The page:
This course assesses the various roles of the master's prepared nurse. The influence of the health care delivery systems, health care policy, diversity, ethics, quality, safety, theory, evidence based practice, and information systems on the role of the master's prepared nurse will be explored.
NURS 650 - Population Focused Care (3)
Theories, principles, and strategies of population-based health care are used to design, implement, and evaluate services and plans of care to promote, maintain, and restore health in a defined population. Students focus on population aggregates in structured or unstructured settings across service environments. Strategies to evaluate outcomes and costs are emphasized. Prerequisite NURS 612.
NURS 648 - ADVANCED PHARMACOLOGY (3)
This course focuses on the concepts, principles, and application of pharmacotherapeutics used in the management of health problems encountered in primary care. Emphasis is placed on theories and principles of pharmacokinetics, pharmacodynamics, and pharmacogenetics, which provide a foundation for critical thinking, and the application of research finding. The focus on pharmacology is aimed at the treatment of acute and chronic health problems in populations over the life span. Prerequisite NURS 612.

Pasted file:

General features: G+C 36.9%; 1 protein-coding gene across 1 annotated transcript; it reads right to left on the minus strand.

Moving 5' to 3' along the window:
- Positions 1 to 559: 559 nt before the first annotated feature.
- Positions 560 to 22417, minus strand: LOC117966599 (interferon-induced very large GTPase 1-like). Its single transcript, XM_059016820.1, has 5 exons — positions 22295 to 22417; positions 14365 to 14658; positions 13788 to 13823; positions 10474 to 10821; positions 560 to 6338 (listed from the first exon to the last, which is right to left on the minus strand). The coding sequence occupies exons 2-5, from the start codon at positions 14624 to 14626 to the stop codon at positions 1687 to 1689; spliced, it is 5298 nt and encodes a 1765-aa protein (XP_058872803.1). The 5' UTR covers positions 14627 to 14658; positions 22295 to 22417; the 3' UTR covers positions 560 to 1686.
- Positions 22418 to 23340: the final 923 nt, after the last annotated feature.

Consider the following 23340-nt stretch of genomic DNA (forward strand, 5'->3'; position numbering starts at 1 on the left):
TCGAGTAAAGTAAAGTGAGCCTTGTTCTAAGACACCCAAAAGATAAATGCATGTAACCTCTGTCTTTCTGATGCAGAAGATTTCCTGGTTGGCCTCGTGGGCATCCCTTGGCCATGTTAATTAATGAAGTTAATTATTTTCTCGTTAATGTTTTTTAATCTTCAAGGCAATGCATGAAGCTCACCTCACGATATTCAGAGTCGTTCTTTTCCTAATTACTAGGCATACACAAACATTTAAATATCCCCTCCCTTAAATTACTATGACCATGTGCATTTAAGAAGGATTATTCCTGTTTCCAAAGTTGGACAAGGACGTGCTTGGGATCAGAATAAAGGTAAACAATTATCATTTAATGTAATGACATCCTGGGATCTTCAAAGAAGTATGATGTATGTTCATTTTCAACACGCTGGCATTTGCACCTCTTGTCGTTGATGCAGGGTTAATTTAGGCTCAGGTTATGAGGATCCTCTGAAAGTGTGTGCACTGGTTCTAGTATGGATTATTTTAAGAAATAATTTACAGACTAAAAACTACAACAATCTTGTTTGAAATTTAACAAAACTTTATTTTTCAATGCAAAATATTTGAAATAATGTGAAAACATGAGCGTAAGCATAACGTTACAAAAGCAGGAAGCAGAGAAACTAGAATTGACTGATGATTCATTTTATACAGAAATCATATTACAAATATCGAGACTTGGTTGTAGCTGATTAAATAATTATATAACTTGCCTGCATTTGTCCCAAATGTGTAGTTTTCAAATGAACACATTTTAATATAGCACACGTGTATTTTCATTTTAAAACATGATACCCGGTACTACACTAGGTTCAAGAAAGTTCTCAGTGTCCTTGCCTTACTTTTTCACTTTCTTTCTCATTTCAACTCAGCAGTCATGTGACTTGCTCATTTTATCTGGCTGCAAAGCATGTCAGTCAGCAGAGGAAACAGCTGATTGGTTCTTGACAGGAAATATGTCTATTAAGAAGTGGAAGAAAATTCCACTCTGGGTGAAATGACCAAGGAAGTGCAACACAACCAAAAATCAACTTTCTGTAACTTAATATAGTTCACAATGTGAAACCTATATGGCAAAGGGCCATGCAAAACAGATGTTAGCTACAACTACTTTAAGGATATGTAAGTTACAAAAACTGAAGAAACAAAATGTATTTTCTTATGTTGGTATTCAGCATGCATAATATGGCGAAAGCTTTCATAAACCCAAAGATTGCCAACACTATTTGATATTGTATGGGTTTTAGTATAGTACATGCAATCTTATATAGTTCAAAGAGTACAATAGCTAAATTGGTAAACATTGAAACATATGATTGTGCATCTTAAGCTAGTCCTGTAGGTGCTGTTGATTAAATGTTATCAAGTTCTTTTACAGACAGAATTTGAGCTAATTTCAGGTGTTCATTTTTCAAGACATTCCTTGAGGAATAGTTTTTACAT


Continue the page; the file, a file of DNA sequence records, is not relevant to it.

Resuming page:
HCM 735 - Healthcare Delivery Systems (4)
The course provides an extensive overview of leadership in the U.S. health services system. The focus of the course will be on the role health services leadership plays in the delivery of healthcare services, to include managing with professionals, financial management, services utilization, and other aspects of the U.S. healthcare system. The student will explore the key theoretical and practical elements of leadership as well as current issues clarifying how the U.S. health services system is organized, managed, and financed.
HCM 752 - Health Policy (4)
This course will explore the essential conceptual and analytical understanding of health policymaking and politics, including their impact on health administration and leadership. Selected policy issues will be explored through the application of political concepts and behavioral models, including a system model of policymaking. The emphasis will be on understanding the health leaders approach to the policymaking system, become involved in it, and work through it to attain their objectives and those of their organization.